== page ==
While you'd think the phrases "CO2-neutral family vehicle" and "Koenigsegg hypercar" would be at odds with each other, the Swedish supercar manufacturer evidently believes otherwise. Say hello to Koenigsegg's idea of a family-friendly hybrid hypercar, the Gemera, a two-door, four-seater coupe with anchors for baby seats, and the most advanced internal combustion powertrain ever produced by Koenigsegg. And perhaps the most advanced one period.
The Gemera will be the first production application of Koenigsegg's pioneering Freevalve pneumatic valve control system, which allows the engine's software to electronically control valve timing and lift far more precisely than any camshaft ever could. The results are that the Freevalve engine boosts what an internal combustion engine's normal efficiency and power density would be to wild proportions. Case in point, the Gemera's "Tiny Friendly Giant" three-cylinder engine displaces just 2.0-liters and thanks to a set of turbos, somehow produces 600 horsepower and 443 pound-feet of torque.
Mounted in the middle, this wild new engine joins forces with an electric motor producing 400 horsepower and 369 pound-feet of torque to power the front wheels, not the rears. Those are instead driven by twin motors making another 500 horsepower and 738 pound-feet. This gives the Gemera torque-vectoring all-wheel drive, which is something of a necessity for a car which, when fueled on pure ethanol, generates 1,700 horsepower and 2,581 pound-feet of torque. Apparently, physics no longer apply to the Swedes.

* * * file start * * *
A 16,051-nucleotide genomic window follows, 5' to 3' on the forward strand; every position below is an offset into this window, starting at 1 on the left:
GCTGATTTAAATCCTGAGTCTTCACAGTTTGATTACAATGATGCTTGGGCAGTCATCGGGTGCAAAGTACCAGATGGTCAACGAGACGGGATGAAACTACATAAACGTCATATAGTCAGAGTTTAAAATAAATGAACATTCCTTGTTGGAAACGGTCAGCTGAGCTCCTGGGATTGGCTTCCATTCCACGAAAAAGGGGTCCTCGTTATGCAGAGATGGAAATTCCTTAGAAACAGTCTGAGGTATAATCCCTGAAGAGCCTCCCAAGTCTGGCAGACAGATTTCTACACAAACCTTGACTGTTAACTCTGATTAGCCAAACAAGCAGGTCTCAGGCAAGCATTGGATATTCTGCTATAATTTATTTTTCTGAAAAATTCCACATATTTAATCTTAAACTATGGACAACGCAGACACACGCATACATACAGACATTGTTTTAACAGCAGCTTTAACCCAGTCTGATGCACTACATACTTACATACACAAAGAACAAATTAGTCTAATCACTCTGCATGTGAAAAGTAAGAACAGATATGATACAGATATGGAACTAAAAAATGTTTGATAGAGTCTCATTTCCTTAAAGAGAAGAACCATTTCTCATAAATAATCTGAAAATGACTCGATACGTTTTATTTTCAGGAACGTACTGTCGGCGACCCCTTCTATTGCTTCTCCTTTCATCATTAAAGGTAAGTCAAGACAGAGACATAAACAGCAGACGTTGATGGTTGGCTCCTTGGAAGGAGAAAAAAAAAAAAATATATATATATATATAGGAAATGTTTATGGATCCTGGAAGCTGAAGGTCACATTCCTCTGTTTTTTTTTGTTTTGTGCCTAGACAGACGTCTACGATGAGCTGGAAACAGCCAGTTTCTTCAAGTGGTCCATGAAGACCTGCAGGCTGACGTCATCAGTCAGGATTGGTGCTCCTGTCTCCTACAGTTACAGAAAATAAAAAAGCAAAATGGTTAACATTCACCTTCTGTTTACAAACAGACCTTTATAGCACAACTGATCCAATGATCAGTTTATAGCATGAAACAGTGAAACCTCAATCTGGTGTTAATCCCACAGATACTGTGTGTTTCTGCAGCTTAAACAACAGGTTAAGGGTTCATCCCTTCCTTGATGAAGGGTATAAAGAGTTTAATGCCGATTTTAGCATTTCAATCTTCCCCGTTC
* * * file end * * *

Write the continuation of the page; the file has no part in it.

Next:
Being a plug-in hybrid, the Gemera can be driven 31 miles on electric power alone, and at speeds up to 186 mph—though it seems a shame not to make constant use of its titanium Akrapovič exhaust. Liberal use of carbon fiber keeps the Gemera's weight to 4,079 pounds, which the car hides by way of four-wheel steering. Though heavy vehicles tend to struggle with efficiency, the Gemera doesn't, with its hybrid powertrain can drag it as far as 621 miles on a topped-up tank and a fully charged battery.
Named for a Swedish term that means "to give more," the Gemera fittingly offers more interior seating than any other hypercar. Its dihedral doors open on a cabin that can accommodate four adults as tall as six-foot-seven, and a carry-on bag each, with an optional roof pod offering more storage if necessary. Because the second row offers Isofix mounts for child seats, the Gemera can truly be used as a family vehicle, making it the most daily-drivable car of its kind.
The world's multimillionaires will be able to drive a Gemera in a few years with Koenigsegg saying production would kick off in 2022. The planned production run will be limited to just 300 vehicles with a price tag of $1.7 million each, so not only can we not afford one, but it also means there won't be enough to go around. As Ferris Bueller would say, if you have the means, I highly recommend picking one up.
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